R. attended the introductory session with my own instructor, just the two of them. I believed it was important for R. to have that privacy, and I had no fear of what they would share behind "closed doors," unlike those teen visits with her pediatrician (who was, albeit, an excellent medical practitioner). In fact, I rejoiced during that first appointment (spending the hour in prayer at the hospital chapel across the street) in the thought that my daughter would receive more positive reinforcement regarding her sexuality. The wonder of the female cycle, the mysterious distinguishing qualities of fertile and infertile mucous, the ebb and flow of hormones; all pointed to an awesome creator who has made us "fearfully and wonderfully."
Armed with that first session and several follow-up appointments R. left to attend college on the east coast at age 17, just shy of two years after she had started charting. I made sure that she had ample charts, and opportunities to visit with her instructor on every visit home. At one of these appointments, R.'s instructor mentioned she might consider the possibility that she had developed ovarian cysts. Apparently, her symptoms of painful periods along with some irregular cycles moved her instructor to give her literature explaining self-help (dietary) suggestions for PCOS (polycystic ovary syndrome), along with a suggestion to have it checked out by her physician.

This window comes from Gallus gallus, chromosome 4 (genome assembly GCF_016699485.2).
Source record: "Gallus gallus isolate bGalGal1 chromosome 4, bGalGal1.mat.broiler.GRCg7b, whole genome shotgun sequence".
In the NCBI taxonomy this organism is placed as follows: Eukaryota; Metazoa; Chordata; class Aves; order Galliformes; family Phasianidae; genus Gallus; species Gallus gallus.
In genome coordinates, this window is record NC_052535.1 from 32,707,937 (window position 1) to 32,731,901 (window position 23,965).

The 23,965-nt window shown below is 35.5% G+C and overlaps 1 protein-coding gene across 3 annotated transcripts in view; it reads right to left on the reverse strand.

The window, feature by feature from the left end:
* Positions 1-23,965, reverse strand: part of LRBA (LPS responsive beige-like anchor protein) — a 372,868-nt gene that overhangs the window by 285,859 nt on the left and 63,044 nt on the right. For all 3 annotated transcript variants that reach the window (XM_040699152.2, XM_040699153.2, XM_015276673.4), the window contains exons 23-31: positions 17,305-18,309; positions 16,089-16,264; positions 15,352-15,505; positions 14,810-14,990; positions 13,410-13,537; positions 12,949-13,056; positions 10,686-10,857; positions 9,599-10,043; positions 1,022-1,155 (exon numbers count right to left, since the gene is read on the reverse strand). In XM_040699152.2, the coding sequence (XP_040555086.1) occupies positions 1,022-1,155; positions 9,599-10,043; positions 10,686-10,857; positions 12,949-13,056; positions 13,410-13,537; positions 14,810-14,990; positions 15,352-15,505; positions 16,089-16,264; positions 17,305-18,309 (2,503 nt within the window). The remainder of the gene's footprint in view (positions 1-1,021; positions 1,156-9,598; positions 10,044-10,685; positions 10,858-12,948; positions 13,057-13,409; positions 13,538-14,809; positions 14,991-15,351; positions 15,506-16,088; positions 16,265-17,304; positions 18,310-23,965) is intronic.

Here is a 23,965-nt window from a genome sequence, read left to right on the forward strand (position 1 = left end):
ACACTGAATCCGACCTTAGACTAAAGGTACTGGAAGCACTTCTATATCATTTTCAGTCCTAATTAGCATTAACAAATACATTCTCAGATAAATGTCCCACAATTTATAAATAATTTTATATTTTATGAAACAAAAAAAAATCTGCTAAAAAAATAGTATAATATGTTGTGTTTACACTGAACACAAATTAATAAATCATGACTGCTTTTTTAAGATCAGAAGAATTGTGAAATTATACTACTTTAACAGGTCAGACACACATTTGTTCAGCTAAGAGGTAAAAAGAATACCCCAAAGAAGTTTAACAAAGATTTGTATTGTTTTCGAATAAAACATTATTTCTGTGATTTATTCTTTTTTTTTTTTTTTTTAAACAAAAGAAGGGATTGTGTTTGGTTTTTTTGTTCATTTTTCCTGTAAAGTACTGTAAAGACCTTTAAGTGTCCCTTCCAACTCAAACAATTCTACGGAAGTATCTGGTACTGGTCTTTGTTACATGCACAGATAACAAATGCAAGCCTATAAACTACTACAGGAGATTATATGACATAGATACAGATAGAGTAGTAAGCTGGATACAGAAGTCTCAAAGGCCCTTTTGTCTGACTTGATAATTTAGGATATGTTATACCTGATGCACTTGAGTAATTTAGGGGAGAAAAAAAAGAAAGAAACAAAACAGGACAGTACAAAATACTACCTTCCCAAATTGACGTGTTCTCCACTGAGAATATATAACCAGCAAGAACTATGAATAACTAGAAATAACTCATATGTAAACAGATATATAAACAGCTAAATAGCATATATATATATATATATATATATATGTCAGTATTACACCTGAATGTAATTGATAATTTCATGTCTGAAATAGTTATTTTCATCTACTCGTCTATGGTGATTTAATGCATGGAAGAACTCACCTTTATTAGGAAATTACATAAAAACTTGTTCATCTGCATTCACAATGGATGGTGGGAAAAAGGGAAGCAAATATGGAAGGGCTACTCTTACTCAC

As every mother knows, even in the best of relationships, parent-teen communication is not always reliable! If R. did tell me about her NFP teacher's concerns, I do not recall; what I do know is that she hardly ever complained about her periods, preferring to resort to Motrin instead of "Mom" and we never did follow up on this wise advice. As I look back now, I wish I had taken advantage of that "advance warning," and the preventative health signals that are a benefit of natural family planning. But overall, things seemed to being going very well with R.; she graduated with honors, obtaining a degree in anthropology, and began dating a classmate of her older brother's. The future looked sweet!